How many leaf nodes does the lowest CV error tree have? How many misclassifications does it make? What is its misclassification rate?
# Edit me
  • Your answer here
The following code produces CV error plots indexed by tree size and k (essentially what we called alpha in class).
# par(mfrow = c(1,2))
# plot(cv.carseats$size, cv.carseats$dev, type="b")
# plot(cv.carseats$k, cv.carseats$dev, type="b")
(i) Use the prune.misclass command to prune tree.carseats down to the subtree that has the lowest CV error. Plot this tree, and overlay text. Compare the variables that get used in this tree compared to those that get used in the unpruned tree. Does the pruned tree wind up using fewer variables?
# Edit me
  • Your answer here
(j) The code below produces a Test set confusion matrix for the pruned tree. What is the Test misclassification rate of this tree? How does this compare to the error you got in part (e)? Is there a big difference? Explain.
# tree.pred <- predict(prune.carseats, Carseats.test, type="class")
# confusion.pred <- table(tree.pred, High.test)
# confusion.pred

# Edit me
  • Your answer here
(k) The following code produces a pruned decision tree using the rpart command instead of tree. This results in a fit that can be converted into a party object, and plotted in a more aesthetically pleasing way. The code below illustrates how to perform this conversion and how to get a tree out of it. There are some accompanying questions below the code.
# Fit a decision tree using rpart
# Note: when you fit a tree using rpart, the fitting routine automatically
# performs 10-fold CV and stores the errors for later use 
# (such as for pruning the tree)
carseats.rpart <- rpart(High ~ . -Sales , Carseats, method="class", subset=train)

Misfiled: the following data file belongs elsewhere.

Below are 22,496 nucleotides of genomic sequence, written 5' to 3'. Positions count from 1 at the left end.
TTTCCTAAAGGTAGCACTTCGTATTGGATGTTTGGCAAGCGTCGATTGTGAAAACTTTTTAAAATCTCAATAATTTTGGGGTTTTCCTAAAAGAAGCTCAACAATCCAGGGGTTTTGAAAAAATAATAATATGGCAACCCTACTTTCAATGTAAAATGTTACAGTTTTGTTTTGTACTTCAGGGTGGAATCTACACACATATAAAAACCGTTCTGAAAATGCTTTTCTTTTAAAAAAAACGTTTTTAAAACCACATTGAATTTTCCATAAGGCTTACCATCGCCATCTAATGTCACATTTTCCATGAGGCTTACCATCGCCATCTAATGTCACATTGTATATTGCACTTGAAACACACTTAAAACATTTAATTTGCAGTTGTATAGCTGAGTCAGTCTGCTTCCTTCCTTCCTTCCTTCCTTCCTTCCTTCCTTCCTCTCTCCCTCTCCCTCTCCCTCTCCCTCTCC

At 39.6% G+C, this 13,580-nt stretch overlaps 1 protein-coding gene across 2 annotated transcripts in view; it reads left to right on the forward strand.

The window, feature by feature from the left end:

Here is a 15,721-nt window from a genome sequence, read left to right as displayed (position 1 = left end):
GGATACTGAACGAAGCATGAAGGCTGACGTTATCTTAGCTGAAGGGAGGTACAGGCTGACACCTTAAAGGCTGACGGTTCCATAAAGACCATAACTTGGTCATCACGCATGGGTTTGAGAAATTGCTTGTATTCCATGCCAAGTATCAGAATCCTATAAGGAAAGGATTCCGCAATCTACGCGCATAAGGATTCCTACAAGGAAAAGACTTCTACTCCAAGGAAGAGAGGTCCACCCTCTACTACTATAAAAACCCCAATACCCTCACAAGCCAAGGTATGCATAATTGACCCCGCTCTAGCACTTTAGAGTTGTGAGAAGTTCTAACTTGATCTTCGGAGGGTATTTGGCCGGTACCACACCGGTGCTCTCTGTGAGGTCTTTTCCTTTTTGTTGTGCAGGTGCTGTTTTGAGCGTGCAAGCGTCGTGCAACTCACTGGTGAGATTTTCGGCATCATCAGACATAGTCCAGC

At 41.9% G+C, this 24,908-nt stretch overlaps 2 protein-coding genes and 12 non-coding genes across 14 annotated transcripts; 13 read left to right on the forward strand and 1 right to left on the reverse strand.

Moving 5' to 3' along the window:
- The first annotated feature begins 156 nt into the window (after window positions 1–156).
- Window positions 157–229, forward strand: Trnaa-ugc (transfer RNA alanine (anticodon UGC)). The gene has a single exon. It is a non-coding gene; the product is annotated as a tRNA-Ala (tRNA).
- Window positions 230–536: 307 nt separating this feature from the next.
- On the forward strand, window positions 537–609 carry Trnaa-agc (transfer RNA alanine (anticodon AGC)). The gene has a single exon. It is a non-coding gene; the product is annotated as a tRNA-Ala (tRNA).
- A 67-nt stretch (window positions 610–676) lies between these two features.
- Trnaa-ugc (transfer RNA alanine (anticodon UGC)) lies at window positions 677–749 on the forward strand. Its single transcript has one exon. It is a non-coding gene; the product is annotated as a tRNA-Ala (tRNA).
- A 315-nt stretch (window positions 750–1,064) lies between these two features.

# Plot the CV error curve for the tree

# Identify the value of the complexity parameter that produces
# the lowest CV error
cp.min <- carseats.rpart$cptable[which.min(carseats.rpart$cptable[,"xerror"]),"CP"]

# Prune using the CV error minimizing choice of the complexity parameter cp
carseats.rpart.pruned <- prune(carseats.rpart, cp = cp.min)

# Convert pruned tree to a party object <-

# Plot

  1. How many terminal nodes are in the tree?
  • Your answer here
  1. Which node corresponds to stores with the greatest likelihood of High sales of the product?
  • Your answer here
  1. How does the tree characterize the stores in this node?
  • Your answer here

3. Regression trees

These questions prompt you to follow along with §8.3.2 in ISL. We’ll once again be working with the Boston data set.

The code below splits the data into training and testing, and then fits a regression tree to the training data.
train <- sample(1:nrow(Boston), nrow(Boston)/2) <- tree(medv ~ . ,Boston,subset=train)
## Regression tree:
## tree(formula = medv ~ ., data = Boston, subset = train)
## Variables actually used in tree construction:
## [1] "lstat" "rm"    "dis"  
## Number of terminal nodes:  8 
## Residual mean deviance:  12.65 = 3099 / 245 
## Distribution of residuals:
##      Min.   1st Qu.    Median      Mean   3rd Qu.      Max. 
## -14.10000  -2.04200  -0.05357   0.00000   1.96000  12.60000
text(, pretty=0)